When celebrities get involved with charity causes, be prepared to buy something after having it shilled to you — but have we sunk so low with the celebrity cause that we are now considered children in need of Pied Piping into the River for the drowning of our national sorrows?  You can’t throw a rock in the air today without it coming down and hitting an advertisement on a Viacom network — like MTV and VH1 — and not be smashed in the face with celebrity pleadings for “StandUp2Cancer.org.”

StandUp2Cancer wants your money to work on finding a way to beat cancer.

However, I am confused by the baby phrase “standing up” to cancer — as if the vicious killer of people and the destroyer of families is somehow just a schoolyard bully in need of staring down.

The cutesy, and childish, “Text Speak” logo doesn’t help make this a serious call to arms:

Why aren’t we “going nuclear” on cancer?  Why not “Smash and Kill” cancer?  How about his slogan: “Beat Cancer Like You Haven’t Yanked Your Junk in a Month!”

But, no.  Rob Lowe and other celebrities involved with the cause want us to just “stand up” to cancer as if we’ve been sitting down and having tea with cancer all this time while smiling and pretending it wasn’t stinking up the room.

What’s the next infantilized celebrity faux endorsement?  “Play Nice with Anorexia?”  “Don’t Forget to Tell off Alzheimer’s?”  “Tie Your Shoelaces Before You Go Outside to Play with Sepsis!”

The silliest — and most unfortunate — attempt at the ultimate “feel good” moment on StandUp2Cancer.org is the opportunity for you to send a star into the sky for someone recently diagnosed with cancer… but not for free… it’ll cost you a dollar.  Oh, there’s nothing like pretending and wishing on the heavens to help us stand up to that naughty cancer diagnosis.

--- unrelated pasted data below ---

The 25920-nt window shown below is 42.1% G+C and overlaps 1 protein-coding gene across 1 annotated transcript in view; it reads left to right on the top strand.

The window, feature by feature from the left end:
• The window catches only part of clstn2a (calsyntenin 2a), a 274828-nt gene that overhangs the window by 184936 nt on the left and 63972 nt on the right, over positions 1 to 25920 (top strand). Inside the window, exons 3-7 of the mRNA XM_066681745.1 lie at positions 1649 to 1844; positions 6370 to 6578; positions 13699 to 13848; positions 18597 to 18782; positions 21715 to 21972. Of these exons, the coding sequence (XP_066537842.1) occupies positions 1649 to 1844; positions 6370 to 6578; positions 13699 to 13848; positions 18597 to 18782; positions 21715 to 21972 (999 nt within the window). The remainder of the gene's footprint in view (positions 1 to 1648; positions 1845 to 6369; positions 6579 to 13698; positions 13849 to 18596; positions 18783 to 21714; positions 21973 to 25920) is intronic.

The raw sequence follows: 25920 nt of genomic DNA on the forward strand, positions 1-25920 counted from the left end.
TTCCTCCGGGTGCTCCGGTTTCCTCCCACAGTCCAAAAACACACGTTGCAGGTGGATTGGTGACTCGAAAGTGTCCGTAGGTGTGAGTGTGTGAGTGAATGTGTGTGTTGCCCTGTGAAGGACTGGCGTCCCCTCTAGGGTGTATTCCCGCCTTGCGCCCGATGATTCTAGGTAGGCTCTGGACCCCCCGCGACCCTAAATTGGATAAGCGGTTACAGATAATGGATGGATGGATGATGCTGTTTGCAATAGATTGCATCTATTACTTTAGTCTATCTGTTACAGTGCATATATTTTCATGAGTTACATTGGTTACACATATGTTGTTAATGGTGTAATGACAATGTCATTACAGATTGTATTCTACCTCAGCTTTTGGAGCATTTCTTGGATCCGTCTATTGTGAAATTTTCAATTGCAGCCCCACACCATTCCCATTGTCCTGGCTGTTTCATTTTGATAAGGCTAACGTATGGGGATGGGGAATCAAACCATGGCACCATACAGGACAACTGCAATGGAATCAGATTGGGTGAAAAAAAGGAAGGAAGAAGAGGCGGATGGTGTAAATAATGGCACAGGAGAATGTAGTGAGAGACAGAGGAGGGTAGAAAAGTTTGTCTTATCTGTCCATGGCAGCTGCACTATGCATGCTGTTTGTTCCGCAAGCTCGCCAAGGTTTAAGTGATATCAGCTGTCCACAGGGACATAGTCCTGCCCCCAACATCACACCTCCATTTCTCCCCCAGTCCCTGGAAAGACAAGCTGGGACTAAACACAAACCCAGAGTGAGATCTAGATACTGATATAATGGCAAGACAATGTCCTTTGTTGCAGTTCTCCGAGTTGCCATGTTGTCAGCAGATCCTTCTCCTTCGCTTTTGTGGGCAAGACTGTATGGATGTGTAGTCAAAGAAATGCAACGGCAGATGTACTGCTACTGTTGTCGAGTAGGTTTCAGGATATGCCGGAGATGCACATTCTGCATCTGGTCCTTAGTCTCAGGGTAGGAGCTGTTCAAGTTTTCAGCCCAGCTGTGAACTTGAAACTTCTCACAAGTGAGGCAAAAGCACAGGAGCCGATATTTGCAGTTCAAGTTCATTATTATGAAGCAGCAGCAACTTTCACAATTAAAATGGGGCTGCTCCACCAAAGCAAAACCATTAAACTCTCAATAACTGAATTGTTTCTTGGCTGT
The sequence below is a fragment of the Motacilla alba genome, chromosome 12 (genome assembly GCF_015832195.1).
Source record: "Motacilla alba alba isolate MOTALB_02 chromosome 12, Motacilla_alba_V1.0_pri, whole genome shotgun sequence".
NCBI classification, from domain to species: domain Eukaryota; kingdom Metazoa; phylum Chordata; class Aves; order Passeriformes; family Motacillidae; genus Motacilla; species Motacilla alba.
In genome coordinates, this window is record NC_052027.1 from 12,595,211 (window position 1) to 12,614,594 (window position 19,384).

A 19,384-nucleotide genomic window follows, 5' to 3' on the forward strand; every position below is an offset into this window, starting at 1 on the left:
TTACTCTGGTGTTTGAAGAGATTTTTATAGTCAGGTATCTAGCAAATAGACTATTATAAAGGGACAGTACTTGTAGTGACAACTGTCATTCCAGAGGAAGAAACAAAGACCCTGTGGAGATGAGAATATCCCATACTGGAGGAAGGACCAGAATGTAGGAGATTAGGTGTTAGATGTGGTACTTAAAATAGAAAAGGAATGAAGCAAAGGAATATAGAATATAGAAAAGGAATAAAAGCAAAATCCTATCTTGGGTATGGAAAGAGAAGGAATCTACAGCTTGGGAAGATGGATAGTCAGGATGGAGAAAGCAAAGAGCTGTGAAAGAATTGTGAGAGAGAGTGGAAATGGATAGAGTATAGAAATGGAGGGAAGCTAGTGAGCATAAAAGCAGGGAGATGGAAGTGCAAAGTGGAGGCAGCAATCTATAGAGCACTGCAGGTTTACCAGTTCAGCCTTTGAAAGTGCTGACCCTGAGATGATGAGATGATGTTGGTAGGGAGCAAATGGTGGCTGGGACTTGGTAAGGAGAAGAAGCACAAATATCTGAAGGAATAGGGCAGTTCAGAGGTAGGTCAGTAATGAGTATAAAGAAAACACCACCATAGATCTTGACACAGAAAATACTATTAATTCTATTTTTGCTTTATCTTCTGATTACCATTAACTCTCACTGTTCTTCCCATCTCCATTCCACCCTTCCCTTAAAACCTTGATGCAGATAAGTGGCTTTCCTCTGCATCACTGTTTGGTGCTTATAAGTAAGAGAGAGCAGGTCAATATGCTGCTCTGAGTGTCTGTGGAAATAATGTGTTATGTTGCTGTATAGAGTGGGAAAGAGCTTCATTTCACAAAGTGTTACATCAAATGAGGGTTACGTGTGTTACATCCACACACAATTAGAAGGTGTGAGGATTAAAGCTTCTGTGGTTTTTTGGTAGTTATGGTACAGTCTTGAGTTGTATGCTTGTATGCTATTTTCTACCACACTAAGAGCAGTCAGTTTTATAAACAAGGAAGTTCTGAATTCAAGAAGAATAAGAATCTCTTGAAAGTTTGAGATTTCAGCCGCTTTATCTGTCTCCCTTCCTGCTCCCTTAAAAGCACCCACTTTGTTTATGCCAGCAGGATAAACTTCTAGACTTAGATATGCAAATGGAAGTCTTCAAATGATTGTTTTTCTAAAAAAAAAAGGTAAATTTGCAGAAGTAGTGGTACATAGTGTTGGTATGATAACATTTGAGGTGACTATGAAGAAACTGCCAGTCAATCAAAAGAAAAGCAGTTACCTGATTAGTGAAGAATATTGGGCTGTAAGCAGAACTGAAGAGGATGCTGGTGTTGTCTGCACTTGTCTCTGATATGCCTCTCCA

I am all for raising money for charity — but we need to do the fund raising with a serious intention and not an infantilizing of the real and present danger diseases cause us all right now in our everyday lives.

Cancer research is already one of the best funded diseases — and I understand StandUp2Cancer wants in on that distribution-of-wealth-by-disease.

In the USA alone, the National Cancer Institute spent $4.8 billion in 2008 — so we already have a strong and well-funded effort to “prevent and cure” cancer — and the more adult we are about the effort, the faster we can realistically deal with an ancient disease that sometimes gets stronger even as it weakens.


  1. The silliness never ends with the celebrity shilling. The walks, the ribbons, etc – but nobody talks about prevention as the best cure. Prevention doesn’t come with celebrity endorsements.

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